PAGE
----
Cornwall is a maritime county in south-west England where commercial fishing, shipping and tourism are major contributors to the local economy. It is also rich in marine wildlife and the relatively natural 700 Km coastline, bounded by the English Channel to the south and the Celtic sea to the north, supports large populations of seabirds. Incidents of stranded dead or dying birds are common and post-mortem examinations frequently identify anthropogenic factors as the cause. The purpose of this report is to characterise the gross pathology seen in common guillemots (Uria aalge ), razorbills (Alca torda), shags (Phalacrocorax aristotelis) and great northern (GN) divers (Gavia immer) that had drowned and to compare this with the pathology seen in birds that died due to oil pollution or other causes.
This was an opportunistic study of seabirds submitted for post-mortem examination by the Royal Society for the Prevention of Cruelty to Animals (RSPCA), various conservation bodies, government agencies and members of the public. The birds had either been found dead, moribund or sick along the coast of Cornwall. Dead and moribund birds were sent directly for post-mortem examination whilst sick birds, many of which showed clear evidence of oil pollution, were treated at a wildlife hospital; those that died or were euthanased due to a poor prognosis were normally submitted for post-mortem examination within 24 h. In incidents involving large numbers of birds a representative sample, usually of ten to fifteen birds, was examined. Between 1981 and 2001 the post-mortems were performed at the Veterinary Laboratories Agency (VLA), Truro, and thereafter, until 2016, at the Wildlife Veterinary Investigation Centre. In most incidents the birds were examined within 24 h of them being found but in a few cases carcases were either submitted frozen or a proportion were frozen on receipt for logistical reasons.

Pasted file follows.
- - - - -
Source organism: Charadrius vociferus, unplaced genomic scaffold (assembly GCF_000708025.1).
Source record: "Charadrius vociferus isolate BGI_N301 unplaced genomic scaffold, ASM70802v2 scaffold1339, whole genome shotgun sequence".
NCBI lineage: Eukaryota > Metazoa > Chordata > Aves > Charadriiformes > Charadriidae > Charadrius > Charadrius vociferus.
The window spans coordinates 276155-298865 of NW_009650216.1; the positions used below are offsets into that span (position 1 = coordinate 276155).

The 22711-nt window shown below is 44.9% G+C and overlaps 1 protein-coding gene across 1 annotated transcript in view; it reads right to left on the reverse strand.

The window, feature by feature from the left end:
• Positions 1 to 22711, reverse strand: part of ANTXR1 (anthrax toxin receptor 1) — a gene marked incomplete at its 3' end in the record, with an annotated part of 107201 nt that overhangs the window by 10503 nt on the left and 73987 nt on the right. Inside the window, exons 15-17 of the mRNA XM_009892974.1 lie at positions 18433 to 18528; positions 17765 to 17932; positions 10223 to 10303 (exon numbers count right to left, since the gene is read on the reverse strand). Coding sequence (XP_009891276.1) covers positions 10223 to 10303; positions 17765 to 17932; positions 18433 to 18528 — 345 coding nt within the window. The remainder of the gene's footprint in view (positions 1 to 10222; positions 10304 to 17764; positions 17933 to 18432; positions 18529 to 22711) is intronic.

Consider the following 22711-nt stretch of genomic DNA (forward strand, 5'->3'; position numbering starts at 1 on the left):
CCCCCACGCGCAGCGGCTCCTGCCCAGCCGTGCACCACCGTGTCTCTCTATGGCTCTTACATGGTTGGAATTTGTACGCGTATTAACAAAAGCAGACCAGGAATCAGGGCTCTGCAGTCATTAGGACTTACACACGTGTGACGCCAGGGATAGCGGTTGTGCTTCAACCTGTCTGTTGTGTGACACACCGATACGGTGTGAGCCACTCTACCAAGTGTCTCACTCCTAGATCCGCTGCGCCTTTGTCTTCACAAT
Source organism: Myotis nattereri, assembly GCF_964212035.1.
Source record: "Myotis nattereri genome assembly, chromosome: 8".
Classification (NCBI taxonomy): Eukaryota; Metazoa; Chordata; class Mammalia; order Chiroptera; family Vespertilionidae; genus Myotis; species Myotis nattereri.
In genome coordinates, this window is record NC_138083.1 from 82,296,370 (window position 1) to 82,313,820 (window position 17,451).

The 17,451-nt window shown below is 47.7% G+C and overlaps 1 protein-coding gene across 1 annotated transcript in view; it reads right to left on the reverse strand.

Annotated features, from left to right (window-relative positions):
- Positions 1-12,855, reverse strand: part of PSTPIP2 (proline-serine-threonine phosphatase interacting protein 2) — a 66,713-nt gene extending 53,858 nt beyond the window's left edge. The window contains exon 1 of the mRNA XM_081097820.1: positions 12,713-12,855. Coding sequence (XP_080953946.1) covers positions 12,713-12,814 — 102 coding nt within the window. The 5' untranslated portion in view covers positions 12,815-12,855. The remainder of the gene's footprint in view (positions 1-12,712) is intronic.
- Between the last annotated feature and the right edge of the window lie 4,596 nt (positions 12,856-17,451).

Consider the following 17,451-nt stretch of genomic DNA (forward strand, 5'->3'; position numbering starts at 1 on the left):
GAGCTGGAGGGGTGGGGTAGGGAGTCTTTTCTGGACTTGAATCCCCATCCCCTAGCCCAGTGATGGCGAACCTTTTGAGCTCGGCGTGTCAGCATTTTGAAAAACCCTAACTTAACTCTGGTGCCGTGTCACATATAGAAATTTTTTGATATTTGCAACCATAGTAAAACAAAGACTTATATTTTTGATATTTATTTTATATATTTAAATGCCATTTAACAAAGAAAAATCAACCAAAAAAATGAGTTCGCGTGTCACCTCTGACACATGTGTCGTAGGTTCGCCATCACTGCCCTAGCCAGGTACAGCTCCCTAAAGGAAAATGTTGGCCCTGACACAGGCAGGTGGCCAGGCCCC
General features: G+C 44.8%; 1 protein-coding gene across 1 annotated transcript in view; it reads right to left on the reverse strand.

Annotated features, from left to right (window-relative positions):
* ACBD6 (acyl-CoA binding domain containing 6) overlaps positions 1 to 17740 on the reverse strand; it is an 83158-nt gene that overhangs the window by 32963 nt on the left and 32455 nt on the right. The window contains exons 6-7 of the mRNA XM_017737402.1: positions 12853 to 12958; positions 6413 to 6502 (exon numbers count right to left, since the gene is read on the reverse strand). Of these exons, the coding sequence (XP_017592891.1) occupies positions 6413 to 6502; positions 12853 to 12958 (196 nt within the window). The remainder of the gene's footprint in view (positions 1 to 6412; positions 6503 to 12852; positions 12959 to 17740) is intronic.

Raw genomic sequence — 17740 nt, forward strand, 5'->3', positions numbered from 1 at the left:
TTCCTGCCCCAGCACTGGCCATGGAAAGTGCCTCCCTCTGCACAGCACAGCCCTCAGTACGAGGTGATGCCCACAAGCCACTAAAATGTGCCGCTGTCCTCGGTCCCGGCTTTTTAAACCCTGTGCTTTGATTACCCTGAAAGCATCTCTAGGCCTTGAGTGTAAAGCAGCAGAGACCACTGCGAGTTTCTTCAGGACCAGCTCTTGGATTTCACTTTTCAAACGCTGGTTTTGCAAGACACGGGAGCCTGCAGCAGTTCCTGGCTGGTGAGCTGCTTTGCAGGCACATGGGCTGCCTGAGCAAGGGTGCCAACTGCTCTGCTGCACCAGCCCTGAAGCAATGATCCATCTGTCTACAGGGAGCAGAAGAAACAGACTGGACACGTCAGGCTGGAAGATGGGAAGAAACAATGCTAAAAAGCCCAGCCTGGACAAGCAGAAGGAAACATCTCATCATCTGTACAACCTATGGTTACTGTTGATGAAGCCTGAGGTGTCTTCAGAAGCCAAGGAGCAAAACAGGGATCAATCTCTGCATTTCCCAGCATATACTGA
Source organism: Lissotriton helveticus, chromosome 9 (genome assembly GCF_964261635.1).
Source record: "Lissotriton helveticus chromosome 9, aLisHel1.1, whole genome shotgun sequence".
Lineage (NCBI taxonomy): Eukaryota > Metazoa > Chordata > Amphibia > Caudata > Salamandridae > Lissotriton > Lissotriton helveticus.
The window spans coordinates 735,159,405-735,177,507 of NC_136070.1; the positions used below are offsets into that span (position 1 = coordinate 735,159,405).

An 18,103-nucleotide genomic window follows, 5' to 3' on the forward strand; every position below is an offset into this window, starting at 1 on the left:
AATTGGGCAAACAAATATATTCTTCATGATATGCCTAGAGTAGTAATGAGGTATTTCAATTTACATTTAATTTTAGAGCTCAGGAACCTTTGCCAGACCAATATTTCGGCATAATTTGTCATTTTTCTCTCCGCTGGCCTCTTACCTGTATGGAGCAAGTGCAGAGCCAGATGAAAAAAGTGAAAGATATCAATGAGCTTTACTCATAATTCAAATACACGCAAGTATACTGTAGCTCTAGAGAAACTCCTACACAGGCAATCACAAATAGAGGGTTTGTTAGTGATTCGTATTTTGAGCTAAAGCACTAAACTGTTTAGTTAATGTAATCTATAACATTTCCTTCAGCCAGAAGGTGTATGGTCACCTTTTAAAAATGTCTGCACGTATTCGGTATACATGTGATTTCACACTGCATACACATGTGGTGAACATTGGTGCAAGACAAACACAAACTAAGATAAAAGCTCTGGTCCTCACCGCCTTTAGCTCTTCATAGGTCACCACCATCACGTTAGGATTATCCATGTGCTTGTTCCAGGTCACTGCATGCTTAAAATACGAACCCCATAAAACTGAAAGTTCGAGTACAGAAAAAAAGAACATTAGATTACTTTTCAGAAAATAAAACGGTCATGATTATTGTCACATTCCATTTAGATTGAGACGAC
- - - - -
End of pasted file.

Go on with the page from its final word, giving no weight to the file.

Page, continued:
Each bird was given a unique reference number and examined following a standard protocol . The body mass, excluding ingesta mass, was recorded in all cases. Liver mass was recorded in most cases and pectoralis muscle mass in drowning cases; however, in some incidents constraints on time prevented all these parameters from being recorded. Age class was determined as sub-adult or adult by the degree of gonad development. In selected cases parasites were submitted to Dr. E. Harris at the Natural History Museum, London for identification. Samples of watery fluid were taken from the air sacs of selected drowned birds and examined by direct light microscopy for the presence of plankton, diatoms or other marine contaminants.
Statistical analyses were performed in the software R ver. 3.1.2 . Only birds with a known cause of death were included in the analyses. To determine whether birds differed in body mass due to cause of death, sex and species, a linear model (LM) was used with the log of body mass as a response (this was necessary to achieve normality), and age (adult or sub-adult), sex, species and cause of death (either drowned or non-drowned) as predictor variables. The LM also included a sex-species interaction, a species-age interaction, and an age-cause of death interaction, to account for any differences between the species in sexual dimorphism, variation in the difference between age classes between the species, and variation in the difference between drowned and non-drowned masses between age classes respectively.